Security roundup: Cyber attacks via social media, security issues with popular email services, 8Man recruiting UK VARs

This week we find out how hackers are using social media to execute attacks and why Gmail, Outlook, Yahoo and Fastmail are lacking in security.

Gmail, Outlook, Yahoo and Fastmail are lacking in security and reliability
New research from High-Tech Bridge reveals the security and reliability of the most popular free email services, including Gmail, Outlook, Yahoo and Fastmail, is lacking.

The research found that almost all email providers still support depreciated SSLv3.

Earlier this year, the Internet Engineering Task Force declared that SSLv3 must not be used as it is insecure and threatened the confidentiality of encrypted communication, allowing attacks such as POODLE and BEAST. The Task Force recommended moving to the more secure TLS 1.2.

How hackers are using social media to execute attacks
F-Secure Labs has examined how hackers use third party services to coordinate malware campaigns.

“If I had to put it in a nutshell, I’d say that attackers are using certain third party services to help them fly under the radar of corporate security,” said F-Secure Researcher Artturi Lehtiö.

“Many online services use encryption to prevent data from being intercepted and stolen while in transit, but the downside of this is that security measures like firewalls aren’t able to identify malicious traffic. It’s a real challenge for companies, and my research has shown how attackers like The Dukes capitalise on this advantage in their attacks.”

F-Secure’s report specifically highlights how The Dukes were able to use Twitter to communicate with infected machines and direct them to download additional malware. The Dukes were also able to use Microsoft OneDrive as a data exfiltration tool, allowing them to retrieve stolen data without drawing attention to themselves.

8MAN recruiting new UK VARs
European security company 8MAN is looking to recruit new value added resellers to join its UK partner programme.

The security company recently opened its London headquarters and secured additional investment funding to support its ambitious growth plans for the UK market.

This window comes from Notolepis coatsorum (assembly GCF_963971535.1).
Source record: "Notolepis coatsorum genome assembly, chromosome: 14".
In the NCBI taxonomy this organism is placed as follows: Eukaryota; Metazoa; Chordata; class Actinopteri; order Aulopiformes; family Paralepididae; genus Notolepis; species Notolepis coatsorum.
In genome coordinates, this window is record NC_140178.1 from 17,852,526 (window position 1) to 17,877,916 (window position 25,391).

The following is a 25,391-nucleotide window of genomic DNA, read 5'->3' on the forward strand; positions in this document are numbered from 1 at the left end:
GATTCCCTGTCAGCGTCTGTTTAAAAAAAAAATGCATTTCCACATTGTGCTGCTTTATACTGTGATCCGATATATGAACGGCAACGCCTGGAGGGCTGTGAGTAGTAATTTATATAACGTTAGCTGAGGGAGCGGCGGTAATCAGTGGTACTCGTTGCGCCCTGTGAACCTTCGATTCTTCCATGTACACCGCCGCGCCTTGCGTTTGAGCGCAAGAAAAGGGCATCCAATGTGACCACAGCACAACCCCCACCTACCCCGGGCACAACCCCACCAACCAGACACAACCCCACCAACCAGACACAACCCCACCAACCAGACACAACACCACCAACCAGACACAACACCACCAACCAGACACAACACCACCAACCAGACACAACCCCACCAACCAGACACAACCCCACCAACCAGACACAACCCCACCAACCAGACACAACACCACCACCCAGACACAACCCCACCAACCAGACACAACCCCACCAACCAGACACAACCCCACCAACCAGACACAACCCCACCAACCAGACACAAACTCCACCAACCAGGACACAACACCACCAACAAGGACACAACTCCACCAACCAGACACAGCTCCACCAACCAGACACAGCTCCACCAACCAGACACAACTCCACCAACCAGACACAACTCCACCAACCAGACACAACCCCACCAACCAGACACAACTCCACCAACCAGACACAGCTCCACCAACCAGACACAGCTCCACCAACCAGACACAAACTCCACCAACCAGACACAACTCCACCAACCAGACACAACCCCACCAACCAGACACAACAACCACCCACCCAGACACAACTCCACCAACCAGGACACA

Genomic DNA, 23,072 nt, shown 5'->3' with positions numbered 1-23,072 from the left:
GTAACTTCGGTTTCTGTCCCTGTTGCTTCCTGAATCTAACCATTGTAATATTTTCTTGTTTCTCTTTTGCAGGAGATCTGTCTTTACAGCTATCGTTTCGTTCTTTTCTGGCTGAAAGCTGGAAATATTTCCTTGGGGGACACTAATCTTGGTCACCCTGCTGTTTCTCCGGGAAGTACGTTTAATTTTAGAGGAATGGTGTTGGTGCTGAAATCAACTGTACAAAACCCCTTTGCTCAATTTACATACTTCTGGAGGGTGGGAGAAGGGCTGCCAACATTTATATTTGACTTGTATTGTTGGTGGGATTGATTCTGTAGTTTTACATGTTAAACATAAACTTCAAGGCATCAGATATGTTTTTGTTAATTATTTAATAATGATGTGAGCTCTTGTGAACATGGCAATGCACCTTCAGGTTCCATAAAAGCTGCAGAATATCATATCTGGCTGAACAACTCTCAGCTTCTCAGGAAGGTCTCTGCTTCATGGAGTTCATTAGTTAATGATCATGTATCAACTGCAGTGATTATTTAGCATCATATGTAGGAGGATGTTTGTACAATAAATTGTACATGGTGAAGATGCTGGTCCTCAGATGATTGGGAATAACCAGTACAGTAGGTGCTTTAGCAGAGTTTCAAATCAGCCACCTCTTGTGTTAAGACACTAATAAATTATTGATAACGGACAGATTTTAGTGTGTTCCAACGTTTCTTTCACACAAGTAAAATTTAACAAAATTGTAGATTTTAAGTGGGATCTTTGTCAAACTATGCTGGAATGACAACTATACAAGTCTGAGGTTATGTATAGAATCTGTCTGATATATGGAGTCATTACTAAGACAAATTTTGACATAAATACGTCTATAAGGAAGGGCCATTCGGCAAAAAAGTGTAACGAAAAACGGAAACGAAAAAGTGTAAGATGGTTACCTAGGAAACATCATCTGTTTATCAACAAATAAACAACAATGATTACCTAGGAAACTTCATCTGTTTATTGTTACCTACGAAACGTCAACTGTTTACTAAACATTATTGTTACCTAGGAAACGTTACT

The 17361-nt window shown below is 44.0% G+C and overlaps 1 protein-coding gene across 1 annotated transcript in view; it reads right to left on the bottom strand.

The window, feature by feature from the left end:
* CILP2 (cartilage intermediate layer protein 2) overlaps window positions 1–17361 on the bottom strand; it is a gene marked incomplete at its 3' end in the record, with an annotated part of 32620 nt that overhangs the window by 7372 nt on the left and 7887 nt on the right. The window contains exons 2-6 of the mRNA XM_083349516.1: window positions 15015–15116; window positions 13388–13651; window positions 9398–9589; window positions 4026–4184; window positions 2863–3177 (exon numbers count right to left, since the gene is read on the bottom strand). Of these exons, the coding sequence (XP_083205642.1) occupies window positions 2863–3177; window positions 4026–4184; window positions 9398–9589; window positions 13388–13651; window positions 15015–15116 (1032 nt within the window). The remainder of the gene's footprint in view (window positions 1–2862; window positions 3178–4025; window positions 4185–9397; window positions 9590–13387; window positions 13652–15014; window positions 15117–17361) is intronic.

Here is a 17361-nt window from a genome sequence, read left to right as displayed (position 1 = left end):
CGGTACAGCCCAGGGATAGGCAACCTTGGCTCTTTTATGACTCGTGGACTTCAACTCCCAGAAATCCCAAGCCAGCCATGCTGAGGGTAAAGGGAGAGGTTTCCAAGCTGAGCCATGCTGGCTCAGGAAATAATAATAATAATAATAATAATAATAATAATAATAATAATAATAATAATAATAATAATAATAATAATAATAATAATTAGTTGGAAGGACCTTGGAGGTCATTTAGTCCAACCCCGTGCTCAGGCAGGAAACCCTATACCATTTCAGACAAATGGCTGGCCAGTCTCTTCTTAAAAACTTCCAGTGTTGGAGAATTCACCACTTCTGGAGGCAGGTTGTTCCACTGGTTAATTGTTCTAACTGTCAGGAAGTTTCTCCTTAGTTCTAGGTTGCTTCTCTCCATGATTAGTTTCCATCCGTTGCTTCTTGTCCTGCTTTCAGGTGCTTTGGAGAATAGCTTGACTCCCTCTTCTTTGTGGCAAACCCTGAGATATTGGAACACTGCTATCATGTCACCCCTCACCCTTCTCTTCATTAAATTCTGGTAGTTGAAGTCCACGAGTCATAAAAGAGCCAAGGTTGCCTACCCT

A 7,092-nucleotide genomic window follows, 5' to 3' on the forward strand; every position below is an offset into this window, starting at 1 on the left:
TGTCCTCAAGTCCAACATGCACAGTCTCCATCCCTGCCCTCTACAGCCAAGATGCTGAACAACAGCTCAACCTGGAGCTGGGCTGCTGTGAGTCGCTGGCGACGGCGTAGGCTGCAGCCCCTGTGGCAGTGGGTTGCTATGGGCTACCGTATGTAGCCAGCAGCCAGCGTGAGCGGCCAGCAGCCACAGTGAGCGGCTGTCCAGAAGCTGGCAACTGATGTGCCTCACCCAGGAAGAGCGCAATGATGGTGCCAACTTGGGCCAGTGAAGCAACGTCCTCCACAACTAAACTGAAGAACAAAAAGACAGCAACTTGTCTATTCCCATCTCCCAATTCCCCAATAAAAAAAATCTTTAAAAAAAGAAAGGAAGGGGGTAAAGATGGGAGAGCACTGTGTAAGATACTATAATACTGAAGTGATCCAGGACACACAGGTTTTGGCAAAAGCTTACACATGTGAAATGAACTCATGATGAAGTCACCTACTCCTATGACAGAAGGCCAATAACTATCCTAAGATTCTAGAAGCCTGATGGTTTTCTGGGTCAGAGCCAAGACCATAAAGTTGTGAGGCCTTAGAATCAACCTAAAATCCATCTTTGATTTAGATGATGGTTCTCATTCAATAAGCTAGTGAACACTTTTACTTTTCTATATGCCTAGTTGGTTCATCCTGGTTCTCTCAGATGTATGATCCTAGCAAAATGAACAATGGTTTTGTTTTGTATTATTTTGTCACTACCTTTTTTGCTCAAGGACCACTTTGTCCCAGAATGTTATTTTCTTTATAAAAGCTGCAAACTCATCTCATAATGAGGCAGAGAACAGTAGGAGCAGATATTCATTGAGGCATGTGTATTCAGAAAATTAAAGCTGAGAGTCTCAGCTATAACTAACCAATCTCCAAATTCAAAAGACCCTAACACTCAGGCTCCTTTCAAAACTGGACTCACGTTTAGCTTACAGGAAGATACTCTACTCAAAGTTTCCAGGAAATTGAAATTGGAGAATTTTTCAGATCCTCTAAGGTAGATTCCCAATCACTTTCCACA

It is currently looking to recruit committed, strategic channel partners to work with to educate the market and sell and support the 8MAN products in return for ‘generous margins and hands-on support’.

How sportscotland eliminated shadow IT with Centrastor
Sportscotland has detailed how it moved from Dropbox to Redstor’s Centrastor platform to eliminate shadow IT.

“When looking for a new solution we knew we needed to offer our staff the same functionality as Dropbox so as not to turn them away from sharing data altogether,” explains Gareth Bevan, ICT Systems Engineer for sportscotland.

“However, we also knew that we needed an admin perspective to keep track of the information that was shared and who had access. Cost was very important and when we saw Redstor was priced competitively with other solutions, we knew the company and their technology would be a good fit.

“The biggest difference to our organisation with Centrastor has been the visibility. Previously we had little to no control over what information was being shared or who it was shared with. This was a great concern that could have had serious consequences if there had been an incident. However, Centrastor has given us a peace of mind.”

Other security news this week:
– Kaspersky’s principal security researcher, David Emm commented on concerns about the security of Mattel’s Hello Barbie doll, saying: “Concerns about the doll centre mainly around privacy – the fact that secrets entrusted to the doll by a child are shared with Mattel and its partners. There’s also the potential risk that such data might fall into the hands of hackers, if the security of Mattel or its partners are breached.”

New research from iStorage reveals that 95% of consumers feel businesses should do more to protect customers’ personal data

The code breaking whizz kids from Haileybury in Hertford have become the winners of the Cyber Security Challenge UK Cyber Games. Seven teams of the UK’s best 13-18 year old code-breakers from schools across the country competed in the competition to become the ultimate young cyber security defenders.

Image source: Shutterstock

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